White-tailed Kite photo by Doug HerrWhite-tailed Kite
Elanus leucurus 

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photograph by Douglas Herr 

links: Buteo.com / white-tailed kite

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You'll see two kites hunting over the alkali meadow. We have been fortunate to have these lovely raptors for several years now. They are often perched high a top the dead sycamore just west of the corral, or in the plum orchard. Watch them hunt and you'll know how they got their name!


A small raptor (30-35 cm) which lives in open country of  California, the white-tailed kite lives in dry grass savannas, meadows and cultivated land with trees, up to 9000 feet above sea level. 

The upper parts are gray, with black shoulders and primaries; under parts and the short square tail are mainly white. The legs are yellow, the beak is black and itseyes crimson . Hunting live prey from exposed perches, (utility poles ,tall trees), it often checks several times before dropping on its prey - small rodents, reptiles and large insects. It flies slowly and hovers gracefully like a kestrel, hence the name "kite".

In spring pairs build a small twig nest, 5-60 feet high ,often in an isolated tree, and may use it for several seasons. Three to five cream or pale buff eggs, with dark brown, purple and gray markings are incubated by the female for 25-28 days; the male brings food. When the young are large enough to be left the female also hunts. Fully covered with down and eyes open hatchlings take small pieces of meat from the mother's bill. After 30-40 days the young begin to tear up prey for themselves and begin to fly.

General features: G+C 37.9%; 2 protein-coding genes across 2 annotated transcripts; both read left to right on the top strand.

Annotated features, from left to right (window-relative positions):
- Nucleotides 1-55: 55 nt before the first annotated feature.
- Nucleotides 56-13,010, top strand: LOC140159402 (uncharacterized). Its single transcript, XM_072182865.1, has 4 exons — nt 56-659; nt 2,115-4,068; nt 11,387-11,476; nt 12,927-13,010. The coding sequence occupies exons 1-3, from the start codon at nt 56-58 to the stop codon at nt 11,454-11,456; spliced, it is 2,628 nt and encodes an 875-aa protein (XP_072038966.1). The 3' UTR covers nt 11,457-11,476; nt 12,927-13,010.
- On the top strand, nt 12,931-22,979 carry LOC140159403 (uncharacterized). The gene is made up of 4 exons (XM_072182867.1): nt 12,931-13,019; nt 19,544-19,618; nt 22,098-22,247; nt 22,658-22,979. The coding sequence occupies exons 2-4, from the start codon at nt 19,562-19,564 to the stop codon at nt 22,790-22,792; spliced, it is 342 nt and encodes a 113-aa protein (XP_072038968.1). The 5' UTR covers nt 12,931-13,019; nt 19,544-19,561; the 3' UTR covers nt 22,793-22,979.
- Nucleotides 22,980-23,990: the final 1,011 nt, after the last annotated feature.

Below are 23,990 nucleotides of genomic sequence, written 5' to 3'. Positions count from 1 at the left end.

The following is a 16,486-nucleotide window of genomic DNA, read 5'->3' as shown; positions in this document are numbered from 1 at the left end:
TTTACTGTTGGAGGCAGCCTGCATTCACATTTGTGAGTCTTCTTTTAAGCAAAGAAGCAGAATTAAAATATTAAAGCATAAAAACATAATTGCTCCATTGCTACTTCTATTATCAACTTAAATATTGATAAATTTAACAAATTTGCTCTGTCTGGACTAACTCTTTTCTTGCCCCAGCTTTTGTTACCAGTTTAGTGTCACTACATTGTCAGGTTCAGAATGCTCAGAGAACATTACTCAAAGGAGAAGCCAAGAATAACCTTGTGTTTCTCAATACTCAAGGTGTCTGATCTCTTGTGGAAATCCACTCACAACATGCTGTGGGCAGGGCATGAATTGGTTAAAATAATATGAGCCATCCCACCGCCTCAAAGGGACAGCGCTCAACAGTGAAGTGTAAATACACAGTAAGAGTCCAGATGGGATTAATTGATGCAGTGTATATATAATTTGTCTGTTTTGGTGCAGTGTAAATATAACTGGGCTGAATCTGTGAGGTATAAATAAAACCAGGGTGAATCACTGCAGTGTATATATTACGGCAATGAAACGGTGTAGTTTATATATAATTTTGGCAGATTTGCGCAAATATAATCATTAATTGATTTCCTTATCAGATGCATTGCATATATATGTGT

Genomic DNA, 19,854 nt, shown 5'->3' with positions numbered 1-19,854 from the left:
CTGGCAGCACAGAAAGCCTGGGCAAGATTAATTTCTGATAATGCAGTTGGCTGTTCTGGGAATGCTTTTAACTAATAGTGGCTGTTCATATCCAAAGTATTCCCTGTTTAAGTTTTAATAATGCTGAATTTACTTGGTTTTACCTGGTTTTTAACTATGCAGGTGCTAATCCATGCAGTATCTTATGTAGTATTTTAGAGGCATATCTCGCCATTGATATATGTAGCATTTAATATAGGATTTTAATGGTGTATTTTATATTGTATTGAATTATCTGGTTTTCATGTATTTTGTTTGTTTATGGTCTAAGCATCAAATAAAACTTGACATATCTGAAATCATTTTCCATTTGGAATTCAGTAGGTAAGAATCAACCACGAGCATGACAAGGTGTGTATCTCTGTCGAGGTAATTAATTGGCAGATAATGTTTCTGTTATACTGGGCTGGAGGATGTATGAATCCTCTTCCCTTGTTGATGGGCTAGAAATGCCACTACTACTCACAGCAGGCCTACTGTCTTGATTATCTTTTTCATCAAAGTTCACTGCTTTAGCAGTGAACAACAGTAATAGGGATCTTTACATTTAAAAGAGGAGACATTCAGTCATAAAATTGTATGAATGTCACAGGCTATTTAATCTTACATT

After breeding, kites live in communal roosts in trees, up to 120 birds, and hunt from there, year after year for several years. The biggest threat to the white-tailed kite, as most birds-of-prey, are humans, through direct persecution, pesticide use and most importantly, the destruction of its habitat.

This account was composed and prepared by Susana V. González, a biology minor at CSUB, on May 1, 1996.

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